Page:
Miércoles 19 de Abril de 2006, Ip nº 149

Plugging in the don't-DIY teens
Por Sian Griffiths

The survey last week that revealed that today’s youngsters are a DIY disaster-zone, fumbling with sewing, clueless at changing a plug and stumped by the notion of unblocking a U-bend, struck a chord with parents nationwide.

Like many other mums and dads, I felt guilty at the findings, not least because this hapless generation is racked by inadequacy at its lack of skills. A quarter of the 3,000 under-30s interviewed could not sew a hem, a third would struggle to unblock a drain and wallpapering flummoxed half of them.

Not only did they spend an average £1,700 a year buying their way out of domestic difficulty after leaving home, one in five blamed their deficiencies on their parents’ failure to teach them how to do simple practical tasks in the first place.

I’d love to say that my teenagers are the exception to these depressing statistics. But I’d probably be deluding myself, at least judging by a quick quiz last week of my daughter, Elen, 16.

Out of three simple tasks — sewing on a button, wiring a plug and unblocking a sink, Elen could attempt the first, was taught the theory of the second in her science lessons (“You use one of those tools, what do you call them? A screwdriver?”) and proclaimed herself stymied by the third.

When children strike out for independent life such skills can be sorely needed. Having spent a few days without her parents recently, Elen’s friend Bona, 16, soon discovered, as she puts it, “the limits to my knowledge”.

For a start she had to grapple with a washing machine. “I knew not to mix the colours and the whites because of that Friends episode where Rachel puts in both — result, disaster!” she says. “But I don’t know what temperature to wash each one on. Are colours washed hotter than whites?” If she had to bleed a radiator in her home, would she know what to do? “Excuse me? Why would you want to bleed a radiator?” she asks.
We all smile. Then Elen points out that it’s my fault my daughter can’t tackle all the domestic tasks that she may come across when she leaves home. I simply haven’t taken the time to teach her.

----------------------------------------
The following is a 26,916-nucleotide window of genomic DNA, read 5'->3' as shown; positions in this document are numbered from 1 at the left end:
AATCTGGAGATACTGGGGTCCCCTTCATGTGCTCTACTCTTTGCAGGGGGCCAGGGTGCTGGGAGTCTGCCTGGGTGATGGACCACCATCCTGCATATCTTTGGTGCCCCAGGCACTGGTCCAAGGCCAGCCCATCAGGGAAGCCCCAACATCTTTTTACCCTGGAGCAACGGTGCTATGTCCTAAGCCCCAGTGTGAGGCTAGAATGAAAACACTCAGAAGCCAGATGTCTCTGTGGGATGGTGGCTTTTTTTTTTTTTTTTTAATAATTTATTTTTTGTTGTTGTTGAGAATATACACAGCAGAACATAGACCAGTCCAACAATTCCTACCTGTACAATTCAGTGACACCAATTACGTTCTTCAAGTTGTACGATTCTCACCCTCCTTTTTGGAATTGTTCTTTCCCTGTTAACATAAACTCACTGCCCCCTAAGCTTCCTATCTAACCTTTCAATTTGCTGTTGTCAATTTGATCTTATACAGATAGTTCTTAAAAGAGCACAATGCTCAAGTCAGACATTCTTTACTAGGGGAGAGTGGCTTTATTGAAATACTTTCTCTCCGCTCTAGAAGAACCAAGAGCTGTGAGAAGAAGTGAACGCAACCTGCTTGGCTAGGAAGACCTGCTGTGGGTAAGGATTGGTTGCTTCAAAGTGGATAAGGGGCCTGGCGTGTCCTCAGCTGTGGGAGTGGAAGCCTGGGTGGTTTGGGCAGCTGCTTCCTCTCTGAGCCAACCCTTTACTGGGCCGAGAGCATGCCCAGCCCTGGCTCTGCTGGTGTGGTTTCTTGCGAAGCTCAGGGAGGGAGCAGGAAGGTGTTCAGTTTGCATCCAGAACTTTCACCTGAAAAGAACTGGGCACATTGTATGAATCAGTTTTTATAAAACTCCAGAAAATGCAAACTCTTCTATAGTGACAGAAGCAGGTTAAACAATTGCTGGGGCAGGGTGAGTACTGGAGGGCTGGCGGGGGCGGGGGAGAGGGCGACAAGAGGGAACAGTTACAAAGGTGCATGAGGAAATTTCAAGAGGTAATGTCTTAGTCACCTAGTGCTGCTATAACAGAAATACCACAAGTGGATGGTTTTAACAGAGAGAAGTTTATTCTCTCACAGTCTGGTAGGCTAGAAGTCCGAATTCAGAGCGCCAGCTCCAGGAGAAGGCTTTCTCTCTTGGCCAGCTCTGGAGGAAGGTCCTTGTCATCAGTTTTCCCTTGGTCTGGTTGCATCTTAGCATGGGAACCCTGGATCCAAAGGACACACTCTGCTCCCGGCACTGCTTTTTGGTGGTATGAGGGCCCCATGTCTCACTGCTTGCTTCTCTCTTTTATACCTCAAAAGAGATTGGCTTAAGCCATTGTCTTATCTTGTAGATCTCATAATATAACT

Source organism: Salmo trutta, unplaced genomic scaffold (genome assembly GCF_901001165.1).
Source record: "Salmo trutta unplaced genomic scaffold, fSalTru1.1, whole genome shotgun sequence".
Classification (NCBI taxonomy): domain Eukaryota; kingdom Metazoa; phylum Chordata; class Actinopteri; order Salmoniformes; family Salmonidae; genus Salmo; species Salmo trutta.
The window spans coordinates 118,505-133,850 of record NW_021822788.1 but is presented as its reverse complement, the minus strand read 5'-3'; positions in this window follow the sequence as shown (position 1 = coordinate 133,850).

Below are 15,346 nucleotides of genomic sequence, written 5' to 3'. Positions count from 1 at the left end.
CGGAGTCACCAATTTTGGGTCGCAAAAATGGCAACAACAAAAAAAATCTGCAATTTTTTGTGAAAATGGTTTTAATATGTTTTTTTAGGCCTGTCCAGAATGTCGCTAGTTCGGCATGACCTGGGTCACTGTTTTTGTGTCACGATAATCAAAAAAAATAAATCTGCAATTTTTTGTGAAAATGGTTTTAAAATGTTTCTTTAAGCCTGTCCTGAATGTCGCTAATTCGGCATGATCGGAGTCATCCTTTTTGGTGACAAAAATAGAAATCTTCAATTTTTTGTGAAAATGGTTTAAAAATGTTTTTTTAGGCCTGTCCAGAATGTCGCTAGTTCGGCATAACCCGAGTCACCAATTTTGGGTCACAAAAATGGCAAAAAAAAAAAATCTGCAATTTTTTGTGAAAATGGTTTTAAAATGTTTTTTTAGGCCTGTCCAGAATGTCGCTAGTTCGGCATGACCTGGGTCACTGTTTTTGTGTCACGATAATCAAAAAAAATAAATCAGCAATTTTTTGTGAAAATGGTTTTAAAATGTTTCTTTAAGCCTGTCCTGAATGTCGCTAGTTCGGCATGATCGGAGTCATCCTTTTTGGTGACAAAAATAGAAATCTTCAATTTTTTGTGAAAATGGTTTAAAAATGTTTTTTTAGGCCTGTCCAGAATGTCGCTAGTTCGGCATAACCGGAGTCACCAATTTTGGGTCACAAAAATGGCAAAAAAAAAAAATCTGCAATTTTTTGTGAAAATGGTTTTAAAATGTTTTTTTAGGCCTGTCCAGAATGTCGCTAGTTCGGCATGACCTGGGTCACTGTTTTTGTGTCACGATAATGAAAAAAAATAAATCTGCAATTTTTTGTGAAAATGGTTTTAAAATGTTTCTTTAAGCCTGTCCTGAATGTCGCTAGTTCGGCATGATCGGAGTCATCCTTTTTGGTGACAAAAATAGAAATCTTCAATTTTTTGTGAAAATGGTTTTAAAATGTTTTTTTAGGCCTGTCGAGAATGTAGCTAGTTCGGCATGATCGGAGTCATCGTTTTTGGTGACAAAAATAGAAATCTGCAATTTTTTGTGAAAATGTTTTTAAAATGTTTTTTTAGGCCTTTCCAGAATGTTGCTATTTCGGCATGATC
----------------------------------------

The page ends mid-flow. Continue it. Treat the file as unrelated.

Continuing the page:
It’s a similar story in the London home of Clare Paterson, a television producer. She realised when her youngest son Ben, now 12, was 10 years old that “all three of my children were pretty incompetent: I had been doing them no favours by always doing everything”.

The moment of truth came when Paterson suggested that Ben make his favourite meal of tinned tomato soup with a hard-boiled egg in it.

“After establishing how to turn on the hob, he heated the soup in a pan, then took an egg and dropped it, shell and all, into the soup. Alarm bells rang,” says Paterson.

With her oldest son, Nicholas, just a couple of years away from leaving for university, she decided action was overdue.

“I’d been making a programme called Trust Me, I’m a Teenager, where kids take over the running of the house,” says Paterson. “So I’d seen a few examples of teenagers not knowing what on earth they were up to.

“I also knew some youngsters who had left home whose incompetence made them feel vulnerable.”

Paterson drew up a list of things she expected her children to tackle — from how to mend a puncture to how to unblock the toilet — and set about teaching them.

The result was not only three more practical children but a book to be published next week. Along with a quiz designed to highlight the gaps in your child’s knowledge, Grow Up! includes a list of tasks plus advice on completing them. By seven, for instance, children should be able to make their sandwiches. By 10 they should be helping change the bed, by 12 use a screwdriver and by 13 be a dab hand at cleaning the U bend.

“Start them young,” advises Paterson, who admits that she left it late with her two boys and is determined not to make the same mistake with seven-year-old Kate.

But how have we reared a “throwaway” generation of DIY-dunces who think anything broken should be replaced by new? Most parents are zealous at making sure children do their homework, so why haven’t we also passed on the traditional skills our parents diligently showed us? Paterson thinks it’s partly down to guilt among working parents, which means that you never want to make your child do anything vaguely boring during the precious quality time you spend with them.

“My mum taught me all the stuff I know,” says Paterson. “She was a single parent who had lodgers staying in the house: we all mucked in and through helping we learnt how to do things. My own children have been more mollycoddled.”

But John Shute, who has been running sessions in London schools to teach children financial acumen, says parents shouldn’t be too hard on themselves. He spent hours showing his two boys how to use tools, even stripping down a car engine on his kitchen table. Yet,while both his sons can mend a bike puncture, says Shute, one is more practical than the other. He believes that being a DIY-er is partly a matter of temperament.

Perhaps the last word should go to Nicholas, nearly 16, who is given space in Grow Up! to report on the results of his mum’s efforts. When he leaves home, he muses, “I can’t see myself ever sewing on a button . . . (but then) I suppose I could always ring home, which will make mum feel needed.”

What your child should be able to do, writes Clare Paterson:

By the age of 7: make their sandwiches, lay the table and wash up.

By 10: help you change the bed and operate the dishwasher.

By 13: cook a meal, change a fuse and bleed a radiator.

By 14: use the washing machine, sew a hem or a button, clean out a U bend and change a lightbulb.

  16/04/2006. Times Online.